Photo: flickr/knehcsg (looking for a Rokkor-X 35 f/1.8)

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Definition of NEOCOLONIALISM (Merriam-Webster)[and as amended by me]: The economic and political policies by which a great power [Settler-State] indirectly maintains or extends its influence over other areas [Aboriginal Title or Treaty Territories] or [Indigenous] people[s]

For the first time in Canadian history there is a movement by many First Nation leaders and First Nation Peoples to vote in the upcoming federal election. It will be the first time for many First Nation Peoples to vote, including the Assembly of First Nations National Chief Perry Bellegarde, who announced at a press conference he wasn’t voting and then after a few days, apparently under pressure from some Chiefs, reversed himself and announced he was voting for the first time.

Most First Nation Peoples lack experience with the political culture and responsibilities as a Canadian citizen of voting in federal elections, getting involved with the structure and machinations of federal political parties and candidates, the Parliamentary system of government, as well as assessing the past and current issues of the Electoral Riding where they are located. This has now become even more complicated to assess with the passage of the Fair Elections Act, bringing changes to voting rules and boundaries of many Federal Ridings — even creating 30 new Ridings — making past voting patterns difficult if not impossible to use to predict the outcome of this election at the riding level.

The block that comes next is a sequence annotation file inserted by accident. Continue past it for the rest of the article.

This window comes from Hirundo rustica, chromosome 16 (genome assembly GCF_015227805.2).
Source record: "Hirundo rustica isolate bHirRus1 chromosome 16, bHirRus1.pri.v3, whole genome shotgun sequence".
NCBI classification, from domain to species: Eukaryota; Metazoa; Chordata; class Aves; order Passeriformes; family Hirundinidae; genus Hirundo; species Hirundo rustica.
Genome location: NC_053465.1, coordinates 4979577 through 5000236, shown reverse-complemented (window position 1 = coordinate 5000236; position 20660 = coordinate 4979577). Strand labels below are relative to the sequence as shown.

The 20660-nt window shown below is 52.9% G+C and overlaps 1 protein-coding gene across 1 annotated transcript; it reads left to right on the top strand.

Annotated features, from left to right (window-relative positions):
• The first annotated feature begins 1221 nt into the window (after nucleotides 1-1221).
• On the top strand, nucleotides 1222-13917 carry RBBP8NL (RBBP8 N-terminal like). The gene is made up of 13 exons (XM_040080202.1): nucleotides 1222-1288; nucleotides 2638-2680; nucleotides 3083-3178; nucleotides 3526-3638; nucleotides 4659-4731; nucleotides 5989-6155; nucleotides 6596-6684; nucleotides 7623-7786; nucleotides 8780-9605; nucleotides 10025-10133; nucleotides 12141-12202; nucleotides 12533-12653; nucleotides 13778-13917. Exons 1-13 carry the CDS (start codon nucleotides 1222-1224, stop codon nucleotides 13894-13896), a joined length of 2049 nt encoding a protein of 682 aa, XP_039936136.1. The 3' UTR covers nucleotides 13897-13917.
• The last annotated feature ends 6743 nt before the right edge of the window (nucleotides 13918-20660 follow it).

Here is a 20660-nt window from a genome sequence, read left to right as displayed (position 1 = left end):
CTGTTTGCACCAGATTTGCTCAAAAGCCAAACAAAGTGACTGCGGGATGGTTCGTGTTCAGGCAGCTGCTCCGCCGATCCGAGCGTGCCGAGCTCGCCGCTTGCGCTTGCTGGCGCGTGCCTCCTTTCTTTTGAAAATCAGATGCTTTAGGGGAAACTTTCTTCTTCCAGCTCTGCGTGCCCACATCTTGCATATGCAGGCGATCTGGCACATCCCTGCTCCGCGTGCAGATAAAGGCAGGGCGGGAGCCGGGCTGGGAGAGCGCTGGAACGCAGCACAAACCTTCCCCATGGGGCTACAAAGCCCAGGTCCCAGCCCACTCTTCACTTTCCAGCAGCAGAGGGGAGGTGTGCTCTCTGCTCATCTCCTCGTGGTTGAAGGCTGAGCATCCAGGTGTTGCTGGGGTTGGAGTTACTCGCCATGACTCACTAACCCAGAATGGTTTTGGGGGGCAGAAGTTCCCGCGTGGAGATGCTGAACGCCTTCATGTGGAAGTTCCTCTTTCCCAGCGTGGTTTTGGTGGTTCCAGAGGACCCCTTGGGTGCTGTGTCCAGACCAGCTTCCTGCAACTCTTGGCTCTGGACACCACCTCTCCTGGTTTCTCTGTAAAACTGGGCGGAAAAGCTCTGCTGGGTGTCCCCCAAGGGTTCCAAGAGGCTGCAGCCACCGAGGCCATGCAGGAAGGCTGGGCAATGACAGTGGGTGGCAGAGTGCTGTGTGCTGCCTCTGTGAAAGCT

This movement to vote by First Nation leaders and Peoples is motivated to by the desire for real change and the desire to vote out Stephen Harper and his Conservative Party of Canada after ten years of regressive Conservative-imposed legislation and policies ideologically designed to attack the rights of First Nations by:

  • Removing Aboriginal Peoples as a federal policy and spending priority
  • Ignoring the Liberal’s 2005 AFN-Canada Political Accord on Aboriginal and Treaty rights and the Kelowna Accord on Aboriginal programs & services
  • Focusing on individual rights to undermine the collective rights of First Nations.
  • Cutting, capping and/or off-loading spending for First Nation organizations, programs and services
  • Using existing federal policies of Land Claims and Self-Government to coerce agreements with First Nations that release Canada from liabilities for past wrongs while limiting/emptying out section 35 of Canada’s constitution of any significant legal, political or economic meaning